Nathaniel Mellors: Ourhouse

What happens when language fails? Madness.

'The Object' in Nathaniel Mellors, Ourhouse, 2010. Image courtesy of the Artist; Galerie Diana Stigter, Amsterdam; Matt's Gallery, London and MONITOR, Rome.

In a crumbling estate in the English countryside, ‘The Object’ descends upon a peculiar liberal upper class family. No one recognises him as human. As he mechanically and menacingly eats their books and expels them, language, meaning, places and perception deteriorate into obscurity.

This is the premise of British artist Nathaniel Mellors’ work ‘Ourhouse‘ – an absurdist dramatic series now on show at London’s Institute of Contemporary Arts. ‘Ourhouse’ tells the story of the Maddox-Wilson’s – an unconventional and idiosyncratic bohemian family whose lives malfunction when a large white-haired man in a track suit descends upon their house.

The hip head of the patriarchal structure, ‘Daddy’ is married to ‘Babydoll’ who is not much older than his son from a previous marriage, Truson, and adopted son, Faxon. Alcoholic Uncle Tommy who is at times contained within a television set, and gardener ‘Bobby Jobby’ who Babydoll uses as a childish plaything, round out this strange and eclectic cast of characters.

'Bobby Jobby and Babydoll' in Nathaniel Mellors, Ourhouse, 2010. Image courtesy of the Artist; Galerie Diana Stigter, Amsterdam; Matt's Gallery, London and MONITOR, Rome.

When ‘The Object’ arrives at the end of Episode 1, no one can quite figure out what it is – or if ‘it’ is even and ‘it.’ Perhaps it is an ‘is’, or a skittle, an hourglass, a reaper. It seems to affect speech, vision and auditory sensations – Truson is overwhelmed by the ‘sound of death‘ and Babydoll complains of the wind inside the house. After an increasingly nonsensical Beckett-like argument it is eventually deemed a ‘Thingy’ and everyone goes off to the great British institutions – the pub.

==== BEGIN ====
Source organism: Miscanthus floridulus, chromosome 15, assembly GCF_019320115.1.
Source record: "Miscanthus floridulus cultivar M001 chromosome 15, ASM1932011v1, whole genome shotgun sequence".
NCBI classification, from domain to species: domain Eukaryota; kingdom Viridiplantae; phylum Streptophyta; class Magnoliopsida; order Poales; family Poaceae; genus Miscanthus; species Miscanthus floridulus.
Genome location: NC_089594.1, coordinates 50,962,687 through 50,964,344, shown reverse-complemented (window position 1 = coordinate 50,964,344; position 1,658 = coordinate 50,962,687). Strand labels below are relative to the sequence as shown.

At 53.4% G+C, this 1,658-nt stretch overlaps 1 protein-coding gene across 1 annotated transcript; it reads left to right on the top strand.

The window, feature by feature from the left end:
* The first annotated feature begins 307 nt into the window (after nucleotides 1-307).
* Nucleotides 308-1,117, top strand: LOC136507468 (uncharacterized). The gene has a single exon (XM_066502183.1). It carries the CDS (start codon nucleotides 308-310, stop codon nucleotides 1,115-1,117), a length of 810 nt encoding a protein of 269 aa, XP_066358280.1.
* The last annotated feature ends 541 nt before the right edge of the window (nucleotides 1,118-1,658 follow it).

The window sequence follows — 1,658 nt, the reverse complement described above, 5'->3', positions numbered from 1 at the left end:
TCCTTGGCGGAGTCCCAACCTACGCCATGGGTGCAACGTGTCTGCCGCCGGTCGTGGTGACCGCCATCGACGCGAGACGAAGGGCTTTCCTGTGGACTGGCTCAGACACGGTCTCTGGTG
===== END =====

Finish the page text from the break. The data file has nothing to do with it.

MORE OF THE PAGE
'Uncle Tommy' in Nathaniel Mellors, Ourhouse, 2010. Image courtesy of the Artist; Galerie Diana Stigter, Amsterdam; Matt's Gallery, London and MONITOR, Rome.

At the pub, a place where every round of drinks costs 50 pence, the obscurity increases. Uncle Tommy takes his place within the television set on the bar and Daddy and Babydoll’s mannerisms, dress and speech transform to take on a working class affect. Is this a purposely adopted, a guise taken on for the good old British pub, or is this the influence of ‘The Object’?

'Daddy and Babydoll' in Nathaniel Mellors, Ourhouse, 2010. Image courtesy of the Artist; Galerie Diana Stigter, Amsterdam; Matt's Gallery, London and MONITOR, Rome.

Mellors’ ongoing series examines the relationships between language and meaning. When language is lost, as in the case of Bobby Jobby who loses the ability to articulate his thoughts, so does all meaning. Without language he cannot communicate, even visually. Asked to draw his thoughts, they come out as a series of shapes and colours, completely disconnected from what he is desperately trying to convey. It is clear that whoever controls language, controls meaning in the world.

The impeccably shot drama progresses almost indistinguishably from a television series – and I’m hooked. Like a TV junkie, I eagerly await the completion of Episode 3 (Episode 4 is also on view, however never being one to skip ahead I cannot bring myself to watch it quite yet). A peek at the script raises both excitement and curiosity at how Mellors is going to translate a stream of consciousness visualised inside the body of ‘The Object’ onto the screen – it will require a vision of madness indeed.

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